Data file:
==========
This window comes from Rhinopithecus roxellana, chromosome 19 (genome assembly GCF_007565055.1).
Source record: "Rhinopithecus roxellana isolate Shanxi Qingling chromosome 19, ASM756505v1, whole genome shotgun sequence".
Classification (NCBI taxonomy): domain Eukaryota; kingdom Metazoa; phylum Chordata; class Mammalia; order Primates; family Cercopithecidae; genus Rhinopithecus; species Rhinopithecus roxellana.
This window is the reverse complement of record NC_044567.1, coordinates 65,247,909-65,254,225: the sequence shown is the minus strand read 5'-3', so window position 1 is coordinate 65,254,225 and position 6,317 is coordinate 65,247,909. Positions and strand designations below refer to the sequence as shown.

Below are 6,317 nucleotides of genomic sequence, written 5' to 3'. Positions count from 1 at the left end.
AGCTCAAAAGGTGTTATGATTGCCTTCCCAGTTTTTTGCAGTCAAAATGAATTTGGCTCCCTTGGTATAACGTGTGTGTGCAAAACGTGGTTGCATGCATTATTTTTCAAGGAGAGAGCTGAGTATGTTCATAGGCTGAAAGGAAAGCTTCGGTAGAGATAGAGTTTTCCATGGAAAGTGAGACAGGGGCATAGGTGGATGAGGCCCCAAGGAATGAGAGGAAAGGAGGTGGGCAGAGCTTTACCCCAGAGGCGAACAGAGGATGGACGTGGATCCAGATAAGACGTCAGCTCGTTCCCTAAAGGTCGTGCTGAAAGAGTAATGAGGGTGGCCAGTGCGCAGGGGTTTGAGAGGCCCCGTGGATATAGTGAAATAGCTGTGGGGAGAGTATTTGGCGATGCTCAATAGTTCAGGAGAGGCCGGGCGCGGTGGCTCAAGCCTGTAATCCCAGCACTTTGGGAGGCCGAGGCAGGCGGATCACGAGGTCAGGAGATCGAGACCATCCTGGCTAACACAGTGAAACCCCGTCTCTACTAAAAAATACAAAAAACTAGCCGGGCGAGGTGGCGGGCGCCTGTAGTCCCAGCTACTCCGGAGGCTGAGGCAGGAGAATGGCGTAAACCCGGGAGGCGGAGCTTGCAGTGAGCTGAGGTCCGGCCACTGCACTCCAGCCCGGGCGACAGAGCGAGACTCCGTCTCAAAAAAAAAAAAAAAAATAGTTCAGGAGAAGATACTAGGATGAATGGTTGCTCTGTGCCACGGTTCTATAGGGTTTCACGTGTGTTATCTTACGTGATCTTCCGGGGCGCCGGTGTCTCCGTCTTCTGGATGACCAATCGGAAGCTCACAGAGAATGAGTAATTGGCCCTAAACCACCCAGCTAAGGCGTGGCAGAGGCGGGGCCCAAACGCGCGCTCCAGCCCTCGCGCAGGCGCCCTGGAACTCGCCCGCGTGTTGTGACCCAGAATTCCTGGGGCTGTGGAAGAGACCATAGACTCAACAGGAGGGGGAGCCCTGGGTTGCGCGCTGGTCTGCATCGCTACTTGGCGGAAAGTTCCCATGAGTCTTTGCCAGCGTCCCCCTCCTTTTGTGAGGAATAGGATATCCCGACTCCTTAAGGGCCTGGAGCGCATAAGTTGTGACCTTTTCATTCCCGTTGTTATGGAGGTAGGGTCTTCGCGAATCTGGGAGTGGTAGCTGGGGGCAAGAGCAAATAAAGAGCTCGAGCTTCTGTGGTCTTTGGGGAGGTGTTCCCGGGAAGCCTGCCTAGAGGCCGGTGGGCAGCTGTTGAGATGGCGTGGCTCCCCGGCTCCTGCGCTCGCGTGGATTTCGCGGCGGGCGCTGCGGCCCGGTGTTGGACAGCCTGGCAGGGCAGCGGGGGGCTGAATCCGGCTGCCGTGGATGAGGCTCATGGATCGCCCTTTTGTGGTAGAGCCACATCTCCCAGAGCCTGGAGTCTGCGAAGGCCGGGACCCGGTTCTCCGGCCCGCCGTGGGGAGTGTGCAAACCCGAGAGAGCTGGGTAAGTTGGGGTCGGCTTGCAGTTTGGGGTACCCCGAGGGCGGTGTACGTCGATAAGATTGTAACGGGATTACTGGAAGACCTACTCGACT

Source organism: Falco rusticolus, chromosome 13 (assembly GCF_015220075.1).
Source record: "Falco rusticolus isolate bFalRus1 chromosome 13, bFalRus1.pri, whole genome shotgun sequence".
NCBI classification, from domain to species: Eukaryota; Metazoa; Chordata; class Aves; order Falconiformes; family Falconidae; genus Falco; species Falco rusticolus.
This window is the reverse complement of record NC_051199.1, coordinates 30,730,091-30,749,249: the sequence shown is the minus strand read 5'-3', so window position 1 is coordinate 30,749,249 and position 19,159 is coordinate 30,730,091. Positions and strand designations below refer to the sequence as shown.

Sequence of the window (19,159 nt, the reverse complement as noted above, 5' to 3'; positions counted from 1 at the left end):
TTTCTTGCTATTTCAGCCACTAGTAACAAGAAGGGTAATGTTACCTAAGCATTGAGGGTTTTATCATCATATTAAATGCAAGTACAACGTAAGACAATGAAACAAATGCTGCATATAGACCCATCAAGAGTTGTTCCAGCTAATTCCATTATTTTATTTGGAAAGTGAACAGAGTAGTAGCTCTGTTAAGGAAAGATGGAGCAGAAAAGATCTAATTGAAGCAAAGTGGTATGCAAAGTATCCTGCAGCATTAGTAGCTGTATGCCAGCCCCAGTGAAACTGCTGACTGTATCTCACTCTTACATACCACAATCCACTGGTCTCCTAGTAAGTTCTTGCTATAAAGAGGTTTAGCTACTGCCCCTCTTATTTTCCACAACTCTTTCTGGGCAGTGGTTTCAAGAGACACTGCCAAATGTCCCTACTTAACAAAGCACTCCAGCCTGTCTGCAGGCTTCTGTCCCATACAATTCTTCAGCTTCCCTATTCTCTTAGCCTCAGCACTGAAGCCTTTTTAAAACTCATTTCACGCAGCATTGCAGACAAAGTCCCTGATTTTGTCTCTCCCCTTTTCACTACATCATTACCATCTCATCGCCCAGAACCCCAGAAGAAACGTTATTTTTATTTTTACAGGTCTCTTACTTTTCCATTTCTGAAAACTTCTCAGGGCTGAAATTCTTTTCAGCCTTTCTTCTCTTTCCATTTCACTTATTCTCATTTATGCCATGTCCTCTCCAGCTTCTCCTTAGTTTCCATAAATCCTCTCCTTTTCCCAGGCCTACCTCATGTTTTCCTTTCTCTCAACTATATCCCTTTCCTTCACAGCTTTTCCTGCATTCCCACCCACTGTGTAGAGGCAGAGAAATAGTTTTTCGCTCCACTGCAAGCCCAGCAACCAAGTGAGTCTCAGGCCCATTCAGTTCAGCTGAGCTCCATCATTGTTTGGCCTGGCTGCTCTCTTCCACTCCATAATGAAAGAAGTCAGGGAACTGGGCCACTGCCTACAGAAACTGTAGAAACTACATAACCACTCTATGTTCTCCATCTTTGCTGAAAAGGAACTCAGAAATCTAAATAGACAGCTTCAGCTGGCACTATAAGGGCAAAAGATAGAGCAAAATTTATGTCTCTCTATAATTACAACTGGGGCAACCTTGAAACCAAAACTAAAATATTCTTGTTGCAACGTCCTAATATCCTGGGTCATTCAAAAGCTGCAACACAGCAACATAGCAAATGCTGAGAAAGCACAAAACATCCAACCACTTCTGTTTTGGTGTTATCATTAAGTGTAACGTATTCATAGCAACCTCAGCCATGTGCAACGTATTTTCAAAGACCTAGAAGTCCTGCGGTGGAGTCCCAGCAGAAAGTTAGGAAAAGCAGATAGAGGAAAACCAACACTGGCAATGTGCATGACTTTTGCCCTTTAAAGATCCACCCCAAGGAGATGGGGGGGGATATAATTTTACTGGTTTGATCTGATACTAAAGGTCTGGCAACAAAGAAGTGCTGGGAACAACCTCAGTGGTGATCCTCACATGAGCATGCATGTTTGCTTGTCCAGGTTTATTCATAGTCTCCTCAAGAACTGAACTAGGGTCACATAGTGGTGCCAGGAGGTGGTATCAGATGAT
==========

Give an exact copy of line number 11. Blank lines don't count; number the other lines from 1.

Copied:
Sequence of the window (19,159 nt, the reverse complement as noted above, 5' to 3'; positions counted from 1 at the left end):